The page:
• Stephen Lighthill, ASC (“Berkeley in the ‘60s,” “Gimme Shelter,” CBS’ “60 Minutes”) was bestowed the ASC Presidents Award by American Film Institute (AFI) President and CEO Bob Gazzale. This award is given not only for the recipient’s body of work, but dedication to the organization and its mission of advancing the art of cinematography through education. Lighthill is currently Senior Filmmaker in Residence: Cinematography at the AFI Conservatory.
  • The ASC Bud Stone Award of Distinction was given to Frieder Hochheim, president and founder of Kino Flo Lighting Systems. This award is presented to an ASC Associate Member who has demonstrated extraordinary service to the society and/or has made a significant contribution to the motion picture industry.

Skywalker’s Michael Semanick: Mixing SFX for Star Wars: The Last Jedi

By Jennifer Walden

Oscar-winning re-recording mixer Michael Semanick from Skywalker Sound mixed the sound effects, Foley and backgrounds on Star Wars: The Last Jedi, which has earned an Oscar nomination for Sound Mixing.

Technically, this is not Semanick’s first experience with the Star Wars franchise — he’s credited as an additional mixer on Rogue One — but on The Last Jedi he was a key figure in fine-tuning the film’s soundtrack. He worked alongside re-recording mixers Ren Klyce and David Parker, and with director Rian Johnson, to craft a soundtrack that was bold and dynamic.

Recently, Semanick shared his story of what went into mixing the sound effects on The Last Jedi. He mixed at Skywalker in Nicasio, California, on the Kurosawa Stage. (And come back next week for our interview with Ren Klyce about mixing the music and sounds.)

You have all of these amazing elements — Skywalker’s effects, John Williams’s score and the dialogue. How do you bring clarity to what could potentially be a chaotic soundtrack?
Yes, there are a lot of elements that come in, and you have to balance these things. It’s easy on a film like this to get bombastic and assault the audience, but that’s one of the things that Rian didn’t want to do. He wanted to create dynamics in the track and to get really quiet so that when it does get loud it’s not overly loud.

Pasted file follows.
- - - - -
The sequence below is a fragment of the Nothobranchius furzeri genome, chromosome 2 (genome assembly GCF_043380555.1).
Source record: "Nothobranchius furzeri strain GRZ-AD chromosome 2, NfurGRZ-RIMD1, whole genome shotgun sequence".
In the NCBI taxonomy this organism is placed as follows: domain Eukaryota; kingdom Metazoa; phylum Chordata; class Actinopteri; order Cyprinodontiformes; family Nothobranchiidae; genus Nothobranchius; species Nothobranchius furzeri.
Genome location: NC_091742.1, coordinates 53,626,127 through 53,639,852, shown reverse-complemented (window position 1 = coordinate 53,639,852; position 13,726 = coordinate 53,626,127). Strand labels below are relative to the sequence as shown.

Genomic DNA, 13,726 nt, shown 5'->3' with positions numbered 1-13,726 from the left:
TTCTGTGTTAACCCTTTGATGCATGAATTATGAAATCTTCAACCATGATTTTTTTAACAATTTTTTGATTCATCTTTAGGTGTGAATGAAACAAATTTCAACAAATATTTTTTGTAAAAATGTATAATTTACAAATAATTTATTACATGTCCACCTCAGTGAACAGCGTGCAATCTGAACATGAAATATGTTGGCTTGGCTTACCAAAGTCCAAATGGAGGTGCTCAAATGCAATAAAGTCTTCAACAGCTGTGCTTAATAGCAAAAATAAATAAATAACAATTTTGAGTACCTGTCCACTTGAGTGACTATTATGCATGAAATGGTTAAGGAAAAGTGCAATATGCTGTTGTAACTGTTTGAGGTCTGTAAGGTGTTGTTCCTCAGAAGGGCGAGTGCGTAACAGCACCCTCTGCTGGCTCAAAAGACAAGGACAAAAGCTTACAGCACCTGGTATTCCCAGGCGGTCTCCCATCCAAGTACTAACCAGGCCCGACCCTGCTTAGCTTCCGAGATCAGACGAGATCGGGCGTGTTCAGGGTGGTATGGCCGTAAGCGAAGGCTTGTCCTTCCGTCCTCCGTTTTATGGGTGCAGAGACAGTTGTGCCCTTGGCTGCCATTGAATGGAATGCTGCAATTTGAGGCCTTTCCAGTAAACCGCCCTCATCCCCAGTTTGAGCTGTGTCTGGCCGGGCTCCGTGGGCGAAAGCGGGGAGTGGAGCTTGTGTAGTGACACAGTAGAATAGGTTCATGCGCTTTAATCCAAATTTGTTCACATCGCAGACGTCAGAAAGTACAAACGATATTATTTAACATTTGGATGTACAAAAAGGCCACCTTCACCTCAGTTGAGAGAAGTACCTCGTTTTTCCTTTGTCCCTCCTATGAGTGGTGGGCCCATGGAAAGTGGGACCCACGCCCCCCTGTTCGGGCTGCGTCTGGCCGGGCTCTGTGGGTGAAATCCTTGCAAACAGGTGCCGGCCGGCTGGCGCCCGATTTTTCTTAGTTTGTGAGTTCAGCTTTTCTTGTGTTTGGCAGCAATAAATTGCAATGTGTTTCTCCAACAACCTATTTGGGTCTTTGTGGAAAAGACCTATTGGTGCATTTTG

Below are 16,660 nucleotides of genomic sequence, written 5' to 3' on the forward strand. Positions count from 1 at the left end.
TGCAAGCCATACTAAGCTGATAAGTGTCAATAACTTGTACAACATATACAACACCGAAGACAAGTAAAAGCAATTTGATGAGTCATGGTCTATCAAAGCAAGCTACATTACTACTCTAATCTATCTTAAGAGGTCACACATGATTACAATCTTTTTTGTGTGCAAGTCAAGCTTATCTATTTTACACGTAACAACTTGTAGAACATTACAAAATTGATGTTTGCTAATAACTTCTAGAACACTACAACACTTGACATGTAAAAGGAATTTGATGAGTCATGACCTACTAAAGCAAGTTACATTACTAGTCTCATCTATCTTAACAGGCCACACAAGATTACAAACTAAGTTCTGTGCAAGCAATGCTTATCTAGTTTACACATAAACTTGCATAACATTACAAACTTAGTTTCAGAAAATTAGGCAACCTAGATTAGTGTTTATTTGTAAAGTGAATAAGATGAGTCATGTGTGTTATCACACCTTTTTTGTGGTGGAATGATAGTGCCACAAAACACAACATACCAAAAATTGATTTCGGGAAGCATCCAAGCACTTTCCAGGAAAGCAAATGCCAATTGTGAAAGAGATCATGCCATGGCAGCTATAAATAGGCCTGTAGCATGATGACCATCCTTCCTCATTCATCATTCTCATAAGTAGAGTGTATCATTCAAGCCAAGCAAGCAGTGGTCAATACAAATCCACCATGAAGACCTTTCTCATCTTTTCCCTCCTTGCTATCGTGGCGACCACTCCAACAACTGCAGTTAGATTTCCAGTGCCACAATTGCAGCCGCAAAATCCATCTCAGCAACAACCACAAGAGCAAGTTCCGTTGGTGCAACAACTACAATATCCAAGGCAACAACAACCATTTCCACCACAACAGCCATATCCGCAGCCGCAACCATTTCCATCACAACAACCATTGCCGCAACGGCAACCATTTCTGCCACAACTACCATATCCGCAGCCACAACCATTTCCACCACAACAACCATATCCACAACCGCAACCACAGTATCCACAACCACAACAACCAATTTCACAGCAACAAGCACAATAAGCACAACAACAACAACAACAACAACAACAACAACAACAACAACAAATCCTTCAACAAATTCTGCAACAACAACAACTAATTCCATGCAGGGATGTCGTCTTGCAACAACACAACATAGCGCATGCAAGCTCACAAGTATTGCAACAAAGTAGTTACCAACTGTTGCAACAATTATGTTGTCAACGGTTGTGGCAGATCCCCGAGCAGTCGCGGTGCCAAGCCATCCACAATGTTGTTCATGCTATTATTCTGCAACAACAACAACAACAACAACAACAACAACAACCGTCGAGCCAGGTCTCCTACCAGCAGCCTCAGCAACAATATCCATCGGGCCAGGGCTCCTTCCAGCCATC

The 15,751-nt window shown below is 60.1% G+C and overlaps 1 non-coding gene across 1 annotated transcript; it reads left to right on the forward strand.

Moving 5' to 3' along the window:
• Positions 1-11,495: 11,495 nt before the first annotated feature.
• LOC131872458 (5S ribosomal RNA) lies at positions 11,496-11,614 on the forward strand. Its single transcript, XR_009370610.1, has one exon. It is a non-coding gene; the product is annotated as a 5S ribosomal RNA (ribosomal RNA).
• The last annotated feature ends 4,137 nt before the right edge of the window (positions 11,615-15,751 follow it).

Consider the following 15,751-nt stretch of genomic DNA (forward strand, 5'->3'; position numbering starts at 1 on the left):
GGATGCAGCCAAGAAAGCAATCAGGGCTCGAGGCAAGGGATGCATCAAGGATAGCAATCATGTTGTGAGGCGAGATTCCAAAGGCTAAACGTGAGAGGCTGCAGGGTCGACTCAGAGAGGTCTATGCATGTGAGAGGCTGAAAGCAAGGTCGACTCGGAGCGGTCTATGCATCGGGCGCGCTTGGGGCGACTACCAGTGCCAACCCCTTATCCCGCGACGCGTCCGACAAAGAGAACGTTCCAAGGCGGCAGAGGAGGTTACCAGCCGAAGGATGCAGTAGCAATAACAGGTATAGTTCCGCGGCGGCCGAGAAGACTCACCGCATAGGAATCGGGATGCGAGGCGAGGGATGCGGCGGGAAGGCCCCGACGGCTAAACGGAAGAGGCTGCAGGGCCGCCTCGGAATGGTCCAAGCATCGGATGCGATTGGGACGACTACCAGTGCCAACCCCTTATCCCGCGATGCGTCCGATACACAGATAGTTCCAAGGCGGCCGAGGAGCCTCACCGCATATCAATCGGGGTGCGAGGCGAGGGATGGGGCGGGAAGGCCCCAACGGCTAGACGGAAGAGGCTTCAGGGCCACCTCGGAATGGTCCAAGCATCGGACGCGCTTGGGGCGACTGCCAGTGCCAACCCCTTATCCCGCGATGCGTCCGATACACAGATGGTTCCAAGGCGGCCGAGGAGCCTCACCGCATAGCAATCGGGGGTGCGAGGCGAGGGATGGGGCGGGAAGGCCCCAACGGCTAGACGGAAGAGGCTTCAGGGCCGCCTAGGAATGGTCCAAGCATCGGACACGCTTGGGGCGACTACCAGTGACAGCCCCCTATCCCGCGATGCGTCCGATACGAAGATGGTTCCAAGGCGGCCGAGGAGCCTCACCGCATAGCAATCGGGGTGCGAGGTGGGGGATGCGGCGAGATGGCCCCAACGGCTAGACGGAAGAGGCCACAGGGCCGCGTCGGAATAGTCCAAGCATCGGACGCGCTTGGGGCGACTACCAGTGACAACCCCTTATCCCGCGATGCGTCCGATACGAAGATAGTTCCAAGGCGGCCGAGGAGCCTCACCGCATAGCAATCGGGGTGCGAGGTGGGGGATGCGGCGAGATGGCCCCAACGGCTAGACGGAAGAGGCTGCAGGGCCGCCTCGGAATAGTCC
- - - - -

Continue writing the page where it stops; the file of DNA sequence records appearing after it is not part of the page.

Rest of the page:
So when creating that I have to look at all of the elements coming in and see what we’re trying to do in each specific scene. I ask myself, “What’s this scene about? What’s this storyline? What’s the music doing here? Is that the thread that takes us to the next scene or to the next place? What are the sound effects? Do we need to hear these background sounds, or do we need just the hard effects?”

Essentially, it’s me trying to figure out how many frequencies are available and how much dialogue has to come through so the audience doesn’t lose the thread of the story. It’s about deciding when it’s right to feature the sound effects or take the score down to feature a big explosion and then bring the score back up.

It’s always a balancing act, and it’s easy to get overwhelmed and throw it all in there. I might need a line of dialogue to come through, so the backgrounds go. I don’t want to distract the audience. There is so much happening visually in the film that you can’t put sound on everything. Otherwise, the audience wouldn’t know what to focus on. At least that’s my approach to it.

How did you work with the director?
As we mixed the film with Rian, we found what types of sounds defined the film and what types of moments defined the film in terms of sound. For example, by the time you reach the scene when Vice Admiral Holdo (Laura Dern) jumps to hyperspace into the First Order’s fleet, everything goes really quiet. The sound there doesn’t go completely out — it feels like it goes out, but there’s sound. As soon as the music peaks, I bring in a low space tone. Well, if there was a tone in space, I imagine that is what it would sound like. So there is sound constantly through that scene, but the quietness goes on for a long time.